In Zeno the players all lose if the ship is lost. This can happen in many ways ways; it can explode, disintegrate or be overrun by the alien threat. The latter happens if you run out of time.
Players win individually if they successfully evacuate a winning number of survivors in their faction. The aim of the game is to get enough people off the ship before is it too late. The number of survivors you must evacuate can be reduced by completing objectives. The ship is a hornet’s nest of personal, political and religious agendas.
It is possible, albeit difficult, to win the game as a paragon. You will usually have to tread on a few toes to get ahead; ignore the occasional fire, sneak contraband onto the shuttle or commit high treason against the Empire. This does not mean you are not co-operating. You are semi co-operating.
Excepting solo play, there is nothing very different about how different numbers of players can enjoy Zeno. There are a few small adjustments depending on the player count. In theory any number of players can participate, but we propose to ship enough game materials to equip 5 players. The player materials are not very complicated though and with a little work more players could easily be added. If you have other games you probably have suitable components.
Game duration is controlled by the size of the scene deck. This is the same size regardless of the number of players. With more players, each player has a smaller scene deck. This means each player has fewer turns in which to win. However, they require fewer successes.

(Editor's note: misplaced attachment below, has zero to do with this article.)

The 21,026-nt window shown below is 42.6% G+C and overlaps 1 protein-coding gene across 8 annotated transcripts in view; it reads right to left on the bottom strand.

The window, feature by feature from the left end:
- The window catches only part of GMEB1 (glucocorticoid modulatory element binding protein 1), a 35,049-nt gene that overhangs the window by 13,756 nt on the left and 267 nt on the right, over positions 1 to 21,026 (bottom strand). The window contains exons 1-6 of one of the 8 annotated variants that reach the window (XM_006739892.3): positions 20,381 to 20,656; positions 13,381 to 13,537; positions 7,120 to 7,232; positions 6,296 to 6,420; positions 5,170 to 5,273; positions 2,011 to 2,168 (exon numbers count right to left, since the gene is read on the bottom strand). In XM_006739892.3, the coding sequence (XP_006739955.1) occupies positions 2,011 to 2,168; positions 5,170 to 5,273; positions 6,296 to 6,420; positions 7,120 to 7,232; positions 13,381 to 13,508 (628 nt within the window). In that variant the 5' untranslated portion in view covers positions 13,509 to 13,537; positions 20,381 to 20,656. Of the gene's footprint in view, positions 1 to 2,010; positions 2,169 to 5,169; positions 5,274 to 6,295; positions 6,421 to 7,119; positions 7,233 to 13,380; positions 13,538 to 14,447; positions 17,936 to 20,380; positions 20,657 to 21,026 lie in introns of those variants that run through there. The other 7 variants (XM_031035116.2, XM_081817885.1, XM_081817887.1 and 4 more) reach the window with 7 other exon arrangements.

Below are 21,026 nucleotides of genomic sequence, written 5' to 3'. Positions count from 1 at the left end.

The number of successes needed to win can be adjusted to increase or reduce the difficulty of the game, regardless of the player count.
Solo play is a little different but it is still recognizably the same game. You will still have most of the same crises and decisions to face, albeit on your own.
The artwork in Zeno is much more than eye candy. It is an integral part of the game, helping to tell the story and enable narrative interpretation. It also speeds up the game because you can see what is happening.
Most of the artwork tells a story. It may not be a very big story, but it will tell you something about the survivor, robot or situation you are dealing with.
Click here to explore the gallery of prototype game art.
The art adheres to a common style with painstaking attention to detail. You probably noticed the ship on the homepage. That is the Riga. It is not just an illustration of a ship we cooked up. It really is the Riga. Compare it to the Ship Map on the Induction Tutorial page. You will see everything is where it belongs; hangars, cannons.. even the transit system.
Zeno features over 250 core illustrations, not counting items, weapons, skills and the like.
Sometimes in a game you will experience a beautiful moment. Everything will just click and you will be presented with a perfect little piece of storytelling. Brief as they are wonderful, these little moments are the jewels in the crown of gaming. Zeno is not an attempt to tell a pre-written narrative. It is an environment designed to encourage moments, and from these your own personal narrative can develop.
Zeno is a pressure cooker chock full of storytelling ingredients which will naturally blend during play to create a unique experience.
In order to do this the game has a stripped down feel. Materials are designed with the bare minimum of text which, in concert with the accompanying art, enable game events to be interpreted and explained quickly. There are no long narratives for players to read out.
We have found the best format for delivering text to be the Senryu; a short form Japanese poem. Many of the cards in the game feature these. Players do not have to read them out, though they may. Their purpose is to aid interpretation. At 17 syllables each they are just as long as this sentence.